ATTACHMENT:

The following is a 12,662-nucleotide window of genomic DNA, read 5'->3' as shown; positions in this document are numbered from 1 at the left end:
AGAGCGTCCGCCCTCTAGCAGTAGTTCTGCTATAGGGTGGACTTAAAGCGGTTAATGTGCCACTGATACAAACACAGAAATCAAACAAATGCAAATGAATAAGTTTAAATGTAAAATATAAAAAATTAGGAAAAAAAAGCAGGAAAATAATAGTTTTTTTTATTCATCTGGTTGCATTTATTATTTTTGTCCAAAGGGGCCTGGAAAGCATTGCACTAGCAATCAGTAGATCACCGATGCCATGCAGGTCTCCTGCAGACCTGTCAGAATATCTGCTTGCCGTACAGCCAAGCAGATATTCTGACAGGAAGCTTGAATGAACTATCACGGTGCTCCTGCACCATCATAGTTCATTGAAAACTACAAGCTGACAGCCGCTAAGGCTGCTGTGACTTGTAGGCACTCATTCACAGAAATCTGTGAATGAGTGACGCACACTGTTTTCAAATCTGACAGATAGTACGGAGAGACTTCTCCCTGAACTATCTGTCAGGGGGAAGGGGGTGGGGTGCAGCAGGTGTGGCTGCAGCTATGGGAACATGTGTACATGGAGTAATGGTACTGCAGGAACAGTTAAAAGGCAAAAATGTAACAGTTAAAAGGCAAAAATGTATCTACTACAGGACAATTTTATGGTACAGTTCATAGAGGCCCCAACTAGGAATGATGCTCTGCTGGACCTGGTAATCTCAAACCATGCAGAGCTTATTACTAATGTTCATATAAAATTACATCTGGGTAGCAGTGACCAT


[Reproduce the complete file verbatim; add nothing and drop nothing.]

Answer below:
The following is a 12,662-nucleotide window of genomic DNA, read 5'->3' as shown; positions in this document are numbered from 1 at the left end:
AGAGCGTCCGCCCTCTAGCAGTAGTTCTGCTATAGGGTGGACTTAAAGCGGTTAATGTGCCACTGATACAAACACAGAAATCAAACAAATGCAAATGAATAAGTTTAAATGTAAAATATAAAAAATTAGGAAAAAAAAGCAGGAAAATAATAGTTTTTTTTATTCATCTGGTTGCATTTATTATTTTTGTCCAAAGGGGCCTGGAAAGCATTGCACTAGCAATCAGTAGATCACCGATGCCATGCAGGTCTCCTGCAGACCTGTCAGAATATCTGCTTGCCGTACAGCCAAGCAGATATTCTGACAGGAAGCTTGAATGAACTATCACGGTGCTCCTGCACCATCATAGTTCATTGAAAACTACAAGCTGACAGCCGCTAAGGCTGCTGTGACTTGTAGGCACTCATTCACAGAAATCTGTGAATGAGTGACGCACACTGTTTTCAAATCTGACAGATAGTACGGAGAGACTTCTCCCTGAACTATCTGTCAGGGGGAAGGGGGTGGGGTGCAGCAGGTGTGGCTGCAGCTATGGGAACATGTGTACATGGAGTAATGGTACTGCAGGAACAGTTAAAAGGCAAAAATGTAACAGTTAAAAGGCAAAAATGTATCTACTACAGGACAATTTTATGGTACAGTTCATAGAGGCCCCAACTAGGAATGATGCTCTGCTGGACCTGGTAATCTCAAACCATGCAGAGCTTATTACTAATGTTCATATAAAATTACATCTGGGTAGCAGTGACCAT